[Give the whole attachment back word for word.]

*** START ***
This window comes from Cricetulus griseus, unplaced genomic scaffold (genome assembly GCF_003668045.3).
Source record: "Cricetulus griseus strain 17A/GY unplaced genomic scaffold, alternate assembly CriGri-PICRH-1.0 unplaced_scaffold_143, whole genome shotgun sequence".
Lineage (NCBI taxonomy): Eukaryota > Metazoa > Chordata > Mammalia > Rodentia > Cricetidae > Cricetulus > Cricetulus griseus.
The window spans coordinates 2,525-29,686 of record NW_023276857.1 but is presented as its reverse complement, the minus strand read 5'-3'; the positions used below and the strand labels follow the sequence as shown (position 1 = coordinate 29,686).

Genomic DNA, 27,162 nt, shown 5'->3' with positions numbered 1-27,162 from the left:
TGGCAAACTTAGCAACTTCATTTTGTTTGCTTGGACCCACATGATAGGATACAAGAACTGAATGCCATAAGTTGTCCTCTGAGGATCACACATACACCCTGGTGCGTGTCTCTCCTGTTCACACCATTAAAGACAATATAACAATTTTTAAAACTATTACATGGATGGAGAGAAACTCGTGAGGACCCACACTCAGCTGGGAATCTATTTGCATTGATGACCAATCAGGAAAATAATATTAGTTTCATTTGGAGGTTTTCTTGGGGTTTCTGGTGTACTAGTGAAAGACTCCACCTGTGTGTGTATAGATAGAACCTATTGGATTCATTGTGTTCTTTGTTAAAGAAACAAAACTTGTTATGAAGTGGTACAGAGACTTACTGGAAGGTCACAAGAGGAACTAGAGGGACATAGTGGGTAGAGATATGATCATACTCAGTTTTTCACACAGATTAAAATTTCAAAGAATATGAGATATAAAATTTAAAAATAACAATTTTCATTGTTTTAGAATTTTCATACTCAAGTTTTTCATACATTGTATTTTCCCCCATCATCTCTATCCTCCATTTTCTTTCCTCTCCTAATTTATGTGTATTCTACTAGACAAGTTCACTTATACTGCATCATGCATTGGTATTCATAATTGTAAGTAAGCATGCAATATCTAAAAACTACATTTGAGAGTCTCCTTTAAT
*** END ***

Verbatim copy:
This window comes from Cricetulus griseus, unplaced genomic scaffold (genome assembly GCF_003668045.3).
Source record: "Cricetulus griseus strain 17A/GY unplaced genomic scaffold, alternate assembly CriGri-PICRH-1.0 unplaced_scaffold_143, whole genome shotgun sequence".
Lineage (NCBI taxonomy): Eukaryota > Metazoa > Chordata > Mammalia > Rodentia > Cricetidae > Cricetulus > Cricetulus griseus.
The window spans coordinates 2,525-29,686 of record NW_023276857.1 but is presented as its reverse complement, the minus strand read 5'-3'; the positions used below and the strand labels follow the sequence as shown (position 1 = coordinate 29,686).

Genomic DNA, 27,162 nt, shown 5'->3' with positions numbered 1-27,162 from the left:
TGGCAAACTTAGCAACTTCATTTTGTTTGCTTGGACCCACATGATAGGATACAAGAACTGAATGCCATAAGTTGTCCTCTGAGGATCACACATACACCCTGGTGCGTGTCTCTCCTGTTCACACCATTAAAGACAATATAACAATTTTTAAAACTATTACATGGATGGAGAGAAACTCGTGAGGACCCACACTCAGCTGGGAATCTATTTGCATTGATGACCAATCAGGAAAATAATATTAGTTTCATTTGGAGGTTTTCTTGGGGTTTCTGGTGTACTAGTGAAAGACTCCACCTGTGTGTGTATAGATAGAACCTATTGGATTCATTGTGTTCTTTGTTAAAGAAACAAAACTTGTTATGAAGTGGTACAGAGACTTACTGGAAGGTCACAAGAGGAACTAGAGGGACATAGTGGGTAGAGATATGATCATACTCAGTTTTTCACACAGATTAAAATTTCAAAGAATATGAGATATAAAATTTAAAAATAACAATTTTCATTGTTTTAGAATTTTCATACTCAAGTTTTTCATACATTGTATTTTCCCCCATCATCTCTATCCTCCATTTTCTTTCCTCTCCTAATTTATGTGTATTCTACTAGACAAGTTCACTTATACTGCATCATGCATTGGTATTCATAATTGTAAGTAAGCATGCAATATCTAAAAACTACATTTGAGAGTCTCCTTTAAT